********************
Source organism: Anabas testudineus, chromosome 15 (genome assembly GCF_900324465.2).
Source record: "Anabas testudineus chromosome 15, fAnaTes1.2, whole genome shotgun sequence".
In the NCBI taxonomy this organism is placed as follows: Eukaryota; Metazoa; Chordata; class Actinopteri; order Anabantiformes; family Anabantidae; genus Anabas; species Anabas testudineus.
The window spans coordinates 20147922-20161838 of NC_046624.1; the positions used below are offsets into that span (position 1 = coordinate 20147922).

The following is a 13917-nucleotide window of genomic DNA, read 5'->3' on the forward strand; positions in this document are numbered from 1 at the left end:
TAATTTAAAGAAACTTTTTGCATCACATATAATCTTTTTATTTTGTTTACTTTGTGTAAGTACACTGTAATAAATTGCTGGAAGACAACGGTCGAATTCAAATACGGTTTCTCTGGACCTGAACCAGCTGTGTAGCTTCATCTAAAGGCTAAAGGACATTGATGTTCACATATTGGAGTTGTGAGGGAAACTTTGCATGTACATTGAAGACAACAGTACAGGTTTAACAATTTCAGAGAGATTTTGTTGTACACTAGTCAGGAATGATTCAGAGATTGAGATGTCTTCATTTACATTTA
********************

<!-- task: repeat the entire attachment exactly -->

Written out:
Source organism: Anabas testudineus, chromosome 15 (genome assembly GCF_900324465.2).
Source record: "Anabas testudineus chromosome 15, fAnaTes1.2, whole genome shotgun sequence".
In the NCBI taxonomy this organism is placed as follows: Eukaryota; Metazoa; Chordata; class Actinopteri; order Anabantiformes; family Anabantidae; genus Anabas; species Anabas testudineus.
The window spans coordinates 20147922-20161838 of NC_046624.1; the positions used below are offsets into that span (position 1 = coordinate 20147922).

The following is a 13917-nucleotide window of genomic DNA, read 5'->3' on the forward strand; positions in this document are numbered from 1 at the left end:
TAATTTAAAGAAACTTTTTGCATCACATATAATCTTTTTATTTTGTTTACTTTGTGTAAGTACACTGTAATAAATTGCTGGAAGACAACGGTCGAATTCAAATACGGTTTCTCTGGACCTGAACCAGCTGTGTAGCTTCATCTAAAGGCTAAAGGACATTGATGTTCACATATTGGAGTTGTGAGGGAAACTTTGCATGTACATTGAAGACAACAGTACAGGTTTAACAATTTCAGAGAGATTTTGTTGTACACTAGTCAGGAATGATTCAGAGATTGAGATGTCTTCATTTACATTTA